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Monoclonal antibody
TypeBi-specific T-cell engager
TargetCD19, CD3
Clinical data
Trade namesBlincyto
SynonymsAMG103, MT103
License data
  • US: C (Risk not ruled out)
Routes of
ATC code
Legal status
Legal status
Pharmacokinetic data
Bioavailability100% (IV)
Metabolismdegradation into small peptides and amino acids
Elimination half-life2.11 hours
Excretionurine (negligible)
CAS Number
  • none
Chemical and physical data
Molar mass54.1 kg/mol g·mol−1
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Blinatumomab (trade name Blincyto) is a biopharmaceutical drug used as a second-line treatment for Philadelphia chromosome-negative relapsed or refractory acute lymphoblastic leukemia. It belongs to a class of constructed monoclonal antibodies, bi-specific T-cell engagers (BiTEs), that exert action selectively and direct the human immune system to act against tumor cells. Blinatumomab specifically targets the CD19 antigen present on B cells.[1] In December 2014 it was approved by the US Food and Drug Administration under the accelerated approval program; marketing authorization depended on the outcome of clinical trials that were ongoing at the time of approval.[2][3]

Blinatumomab is given as a continuous IV infusion for 28 consecutive days per cycle.[2] The dose depends on a patient's actual body weight. Patients weighing over 45kg should receive fixed doses while patients weighing less than 45kg should receive doses based on their estimated body surface area. [2]

Medical use[edit]

Blinatumomab was originally approved to treat Philadelphia chromosome-negative relapsed or refractory B-cell precursor acute lymphoblastic leukemia in adults and children.[4] It is currently approved by the US FDA for B-cell precursor acute lymphoblastic leukemia (ALL) in first or second complete remission with minimal residual disease greater than or equal to 0.1% as well as relapsed or refractory B-cell precursor ALL. [2]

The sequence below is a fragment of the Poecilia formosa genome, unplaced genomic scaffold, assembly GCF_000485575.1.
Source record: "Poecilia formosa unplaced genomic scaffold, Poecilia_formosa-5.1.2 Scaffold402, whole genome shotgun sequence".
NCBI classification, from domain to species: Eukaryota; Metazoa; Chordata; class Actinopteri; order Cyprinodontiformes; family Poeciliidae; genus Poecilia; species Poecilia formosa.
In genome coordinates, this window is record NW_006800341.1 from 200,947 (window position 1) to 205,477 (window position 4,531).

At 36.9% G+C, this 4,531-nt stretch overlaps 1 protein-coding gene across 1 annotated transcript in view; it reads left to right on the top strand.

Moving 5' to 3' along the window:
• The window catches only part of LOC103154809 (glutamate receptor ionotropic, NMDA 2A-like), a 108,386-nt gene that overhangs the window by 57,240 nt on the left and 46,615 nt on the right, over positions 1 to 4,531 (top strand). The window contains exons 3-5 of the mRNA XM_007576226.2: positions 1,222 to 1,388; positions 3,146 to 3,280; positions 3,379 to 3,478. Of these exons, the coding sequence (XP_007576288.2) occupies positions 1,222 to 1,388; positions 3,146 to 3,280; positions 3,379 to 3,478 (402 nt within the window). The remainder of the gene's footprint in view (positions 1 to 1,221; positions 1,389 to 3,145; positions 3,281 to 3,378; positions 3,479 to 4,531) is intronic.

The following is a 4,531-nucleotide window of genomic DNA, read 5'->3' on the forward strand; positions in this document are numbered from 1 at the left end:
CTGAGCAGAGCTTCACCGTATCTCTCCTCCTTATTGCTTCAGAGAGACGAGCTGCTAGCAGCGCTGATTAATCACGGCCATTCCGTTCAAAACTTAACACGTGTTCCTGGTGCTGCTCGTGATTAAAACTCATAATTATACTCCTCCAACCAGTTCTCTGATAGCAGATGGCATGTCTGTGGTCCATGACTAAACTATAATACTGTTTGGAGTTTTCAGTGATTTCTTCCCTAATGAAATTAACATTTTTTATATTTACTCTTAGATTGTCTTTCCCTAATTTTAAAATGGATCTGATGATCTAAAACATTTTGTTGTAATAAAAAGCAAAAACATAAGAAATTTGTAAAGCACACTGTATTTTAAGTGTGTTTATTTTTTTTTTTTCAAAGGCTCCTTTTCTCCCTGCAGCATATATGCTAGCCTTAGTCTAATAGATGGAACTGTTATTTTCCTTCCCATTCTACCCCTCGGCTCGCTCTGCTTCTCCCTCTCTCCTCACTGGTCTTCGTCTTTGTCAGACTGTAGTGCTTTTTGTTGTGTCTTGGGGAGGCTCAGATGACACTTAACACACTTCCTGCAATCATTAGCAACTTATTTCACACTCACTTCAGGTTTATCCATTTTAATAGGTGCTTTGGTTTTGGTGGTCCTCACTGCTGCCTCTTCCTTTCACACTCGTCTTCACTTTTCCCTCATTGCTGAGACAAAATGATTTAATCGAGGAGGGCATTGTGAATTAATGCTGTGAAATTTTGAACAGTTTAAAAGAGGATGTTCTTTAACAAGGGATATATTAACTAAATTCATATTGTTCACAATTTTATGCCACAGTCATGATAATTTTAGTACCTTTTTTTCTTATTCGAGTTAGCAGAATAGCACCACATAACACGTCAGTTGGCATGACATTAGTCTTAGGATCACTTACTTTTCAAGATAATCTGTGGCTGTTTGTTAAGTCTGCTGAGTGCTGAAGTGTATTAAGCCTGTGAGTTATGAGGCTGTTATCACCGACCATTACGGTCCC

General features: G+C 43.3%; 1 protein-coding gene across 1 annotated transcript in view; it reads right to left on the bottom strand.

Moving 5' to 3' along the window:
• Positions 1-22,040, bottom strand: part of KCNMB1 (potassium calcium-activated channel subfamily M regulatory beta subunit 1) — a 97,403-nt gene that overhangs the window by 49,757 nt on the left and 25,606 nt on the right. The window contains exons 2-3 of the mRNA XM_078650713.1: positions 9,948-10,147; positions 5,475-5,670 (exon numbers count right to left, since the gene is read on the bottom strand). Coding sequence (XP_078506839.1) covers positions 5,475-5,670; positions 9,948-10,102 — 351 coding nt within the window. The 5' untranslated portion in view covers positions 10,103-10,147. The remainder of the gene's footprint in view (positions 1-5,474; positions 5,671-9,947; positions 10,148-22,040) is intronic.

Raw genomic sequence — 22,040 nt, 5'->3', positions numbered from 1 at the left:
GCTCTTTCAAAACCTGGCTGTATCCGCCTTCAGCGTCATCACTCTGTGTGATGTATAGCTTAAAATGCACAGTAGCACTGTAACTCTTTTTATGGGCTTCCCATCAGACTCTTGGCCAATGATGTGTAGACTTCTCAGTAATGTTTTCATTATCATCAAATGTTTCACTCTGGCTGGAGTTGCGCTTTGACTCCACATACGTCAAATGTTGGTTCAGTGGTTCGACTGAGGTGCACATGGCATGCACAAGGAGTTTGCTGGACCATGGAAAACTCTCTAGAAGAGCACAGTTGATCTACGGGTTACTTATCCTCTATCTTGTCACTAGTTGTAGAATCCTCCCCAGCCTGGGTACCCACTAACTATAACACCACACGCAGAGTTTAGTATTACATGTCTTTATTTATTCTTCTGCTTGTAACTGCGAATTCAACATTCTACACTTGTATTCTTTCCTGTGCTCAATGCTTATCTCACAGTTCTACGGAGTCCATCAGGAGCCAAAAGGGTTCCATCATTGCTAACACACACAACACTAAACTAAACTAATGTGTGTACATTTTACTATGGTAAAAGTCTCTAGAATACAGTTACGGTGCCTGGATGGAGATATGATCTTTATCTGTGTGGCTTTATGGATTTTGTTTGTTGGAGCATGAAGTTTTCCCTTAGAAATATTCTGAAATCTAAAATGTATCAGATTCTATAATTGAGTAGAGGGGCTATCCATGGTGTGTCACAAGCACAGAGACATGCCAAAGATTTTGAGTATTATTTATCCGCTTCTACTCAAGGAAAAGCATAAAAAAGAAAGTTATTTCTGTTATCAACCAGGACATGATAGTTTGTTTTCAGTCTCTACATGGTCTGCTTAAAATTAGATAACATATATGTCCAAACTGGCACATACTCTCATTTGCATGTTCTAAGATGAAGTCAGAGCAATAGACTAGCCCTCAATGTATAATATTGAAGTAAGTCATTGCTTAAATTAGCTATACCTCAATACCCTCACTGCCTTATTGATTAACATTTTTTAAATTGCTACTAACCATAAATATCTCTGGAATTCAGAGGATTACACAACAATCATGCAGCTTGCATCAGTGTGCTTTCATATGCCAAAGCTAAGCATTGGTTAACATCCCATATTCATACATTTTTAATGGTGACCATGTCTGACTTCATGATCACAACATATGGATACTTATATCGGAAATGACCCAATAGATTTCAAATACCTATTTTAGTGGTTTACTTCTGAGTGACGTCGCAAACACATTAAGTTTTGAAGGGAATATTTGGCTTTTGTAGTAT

Mechanism of action[edit]

Blinatumomab linking a T cell to a malignant B cell.

Blinatumomab is a bispecific T-cell engager (BiTE).[2] It enables a patient's T cells to recognize malignant B cells. A molecule of blinatumomab combines two binding sites: a CD3 site for T cells and a CD19 site for the target B cells. CD3 is part of the T cell receptor. The drug works by linking these two cell types and activating the T cell to exert cytotoxic activity on the target cell.[5] CD3 and CD19 are expressed in both pediatric and adult patients, making blinatumomab a potential therapeutic option for both pediatric and adult populations.[6]


The drug (originally known as MT103) was developed by a German-American company Micromet, Inc. in cooperation with Lonza; In 2012 Micromet was purchased by Amgen, which furthered the drug's clinical trials.

In July 2014, the FDA granted breakthrough therapy status to blinatumomab for the treatment of acute lymphoblastic leukemia (ALL).[7] In October 2014, Amgen’s Biologics License Application for blinatumomab was granted priority review designation by the FDA, thus establishing a deadline of May 19, 2015 for completion of the FDA review process.[8]